Those skilled in the SCU art have, for many years, been attempting to reduce "wheel slip", i.e., a condition whereby, when the steering cylinder reaches the end of its travel, the steering wheel is still able to be rotated by the vehicle operator, as a result of fluid leakage within the SCU. Typically, the leakage is occurring between the rearward surface of the gerotor star and an adjacent surface of an endcap member.

One conventional way of dealing with the problem of wheel slip is to reduce the gerotor side clearance and increase the torque on the bolts which fasten the gerotor gear set and the end cap to the main housing of the SCU. However, in certain SCU applications, increased bolt torque is undesirable because it can cause binding of the gerotor star, and it is necessary to reduce wheel slip in some other manner. Binding of the gerotor star is undesirable because it interferes with the precise metering characteristics of the SCU, and effects manual steering and the follow-up capability.

U.S. Pat. No. 4,145,167 illustrates one approach utilized by those skilled in the SCU art, the approach being referred to as a "sealed star" in which a sealing arrangement is disposed on the rearward surface of the gerotor star, in sealing engagement with the adjacent surface of the endcap. In the conventional, prior art, sealed star arrangements, the intention is to prevent leakage of fluid through the gerotor side clearance to the case drain region of the SCU, which is connected to the system reservoir. In this prior art arrangement, the sealing is accomplished by means of an axial squeeze of the seal assembly, i.e., by compressing the seal assembly axially between the bottom surface of the seal groove and the adjacent surface of the endcap.

In many SCU applications, the conventional "axial squeeze" type of sealed star arrangement has been generally satisfactory. However, one inherent disadvantage of the prior art sealed star was that the amount of axial squeeze on the seal assembly was critical, and had to be accurately controlled. Obviously, insufficient squeeze on the seal assembly would likely result in leakage, thus permitting wheel slip. On the other hand, excessive squeeze on the seal assembly would require excessive input torque in order to manually rotate the gerotor star (as is required for manual steering).

BRIEF SUMMARY OF THE INVENTION

Accordingly, it is an object of the present invention to provide an improved sealed star arrangement for a rotary fluid pressure device having a gerotor displacement mechanism, wherein the sealed star overcomes the disadvantages of the prior art.

It is a more specific object of the present invention to provide such an improved sealed star arrangement which eliminates the criticality of the amount of axial squeeze on the seal assembly.

The above and other objects of the invention are accomplished by the provision of a rotary fluid pressure device of the type comprising housing means defining a fluid inlet port and a fluid outlet port. A gerotor displacement mechanism is associated with the housing means, and includes an internally-toothed ring member, and an externally-toothed star member eccentrically disposed within the ring member for orbital and rotational movement relative thereto. The teeth of the ring member and the star member interengage to define a plurality of expanding and contracting fluid volume chambers in response to the orbital and rotational movements. A valve means is operably associated with the housing means and with the star member to provide fluid communication from the inlet port to the expanding volume chambers and from the contracting volume chambers to the outlet port.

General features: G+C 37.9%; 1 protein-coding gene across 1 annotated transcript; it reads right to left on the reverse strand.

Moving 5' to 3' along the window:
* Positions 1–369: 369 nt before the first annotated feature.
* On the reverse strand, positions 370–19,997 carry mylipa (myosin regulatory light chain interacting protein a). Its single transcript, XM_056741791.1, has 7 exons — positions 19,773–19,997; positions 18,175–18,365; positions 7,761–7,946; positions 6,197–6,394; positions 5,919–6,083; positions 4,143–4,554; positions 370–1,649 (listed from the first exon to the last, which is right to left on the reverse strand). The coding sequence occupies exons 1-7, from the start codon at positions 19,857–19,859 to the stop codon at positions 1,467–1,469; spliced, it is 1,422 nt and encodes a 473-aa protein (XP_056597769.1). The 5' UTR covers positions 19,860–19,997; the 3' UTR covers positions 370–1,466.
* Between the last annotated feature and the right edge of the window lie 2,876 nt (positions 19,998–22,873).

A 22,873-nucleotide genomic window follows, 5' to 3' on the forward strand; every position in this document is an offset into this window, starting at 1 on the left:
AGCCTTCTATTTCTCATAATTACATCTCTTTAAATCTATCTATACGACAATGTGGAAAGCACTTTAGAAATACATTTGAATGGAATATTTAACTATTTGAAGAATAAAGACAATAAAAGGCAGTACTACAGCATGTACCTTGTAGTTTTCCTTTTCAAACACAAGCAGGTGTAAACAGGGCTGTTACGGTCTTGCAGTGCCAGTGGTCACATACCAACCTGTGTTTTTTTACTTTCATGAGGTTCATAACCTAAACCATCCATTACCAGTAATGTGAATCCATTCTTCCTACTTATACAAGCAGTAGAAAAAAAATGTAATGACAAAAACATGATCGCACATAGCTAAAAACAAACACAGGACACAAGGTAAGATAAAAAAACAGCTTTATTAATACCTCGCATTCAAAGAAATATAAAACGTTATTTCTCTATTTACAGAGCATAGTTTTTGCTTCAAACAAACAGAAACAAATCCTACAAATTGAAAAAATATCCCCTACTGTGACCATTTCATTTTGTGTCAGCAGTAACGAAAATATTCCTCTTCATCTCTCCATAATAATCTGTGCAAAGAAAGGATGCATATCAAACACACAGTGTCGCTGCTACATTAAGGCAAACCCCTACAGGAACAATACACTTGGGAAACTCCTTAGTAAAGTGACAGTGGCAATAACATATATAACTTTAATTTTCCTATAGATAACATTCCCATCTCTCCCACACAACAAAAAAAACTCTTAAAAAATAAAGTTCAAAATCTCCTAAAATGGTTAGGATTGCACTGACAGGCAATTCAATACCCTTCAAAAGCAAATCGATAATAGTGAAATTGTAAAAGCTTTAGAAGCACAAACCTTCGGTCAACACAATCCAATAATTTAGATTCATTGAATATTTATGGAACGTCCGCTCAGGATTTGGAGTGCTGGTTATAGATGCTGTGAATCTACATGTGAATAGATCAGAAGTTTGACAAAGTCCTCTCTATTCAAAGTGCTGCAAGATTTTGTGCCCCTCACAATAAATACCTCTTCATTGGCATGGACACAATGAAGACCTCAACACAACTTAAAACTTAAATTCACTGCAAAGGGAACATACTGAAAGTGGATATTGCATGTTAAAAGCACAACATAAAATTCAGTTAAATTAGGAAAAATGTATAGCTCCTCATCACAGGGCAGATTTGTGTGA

The ring member and the star member each include a forward surface disposed toward the valve means, and a rearward surface, the housing means including an endcap disposed in sealing engagement with the rearward surfaces of the ring member and the star member. The rearward surface of the star member defines a generally annular seal groove and seal means disposed in the seal groove.

The improved rotary fluid pressure device is characterized by the seal groove defining a radially inner surface and a radially outer surface. The seal means comprises an annular seal ring disposed in the seal groove and in engagement with the endcap, and an annular elastomeric back-up ring disposed in the seal groove, forward of the seal ring. The back-up ring is configured such that its inside diameter is smaller than the radially inner surface of the seal groove, and the axial dimension of the seal ring and the back-up ring together is no greater than the axial dimension of the seal groove. In other words, there is no axial squeeze on the seal assembly, but a radial squeeze on the back-up ring, while the seal ring floats.

BRIEF DESCRIPTION OF THE DRAWINGS

FIG. 1 is a fragmentary view, partly in axial cross-section, and partly in somewhat schematic cross-section, illustrating an SCU of the type with which the present invention may be utilized.

FIG. 2 is an enlarged, fragmentary, axial cross-section, illustrating the sealed star arrangement of the present invention.

FIG. 3 is an outline view, in a disassembled condition, similar to FIG. 2, but illustrating the various dimensional relationships which are a significant aspect of the present invention.

DETAILED DESCRIPTION OF THE PREFERRED EMBODIMENT

Referring now to the drawings, which are not intended to limit the invention, FIG. 1 is a partly schematic, partly axial cross-section view of a fluid controller, or steering control unit (SCU) of the type with which the sealed star arrangement of the present invention may be utilized.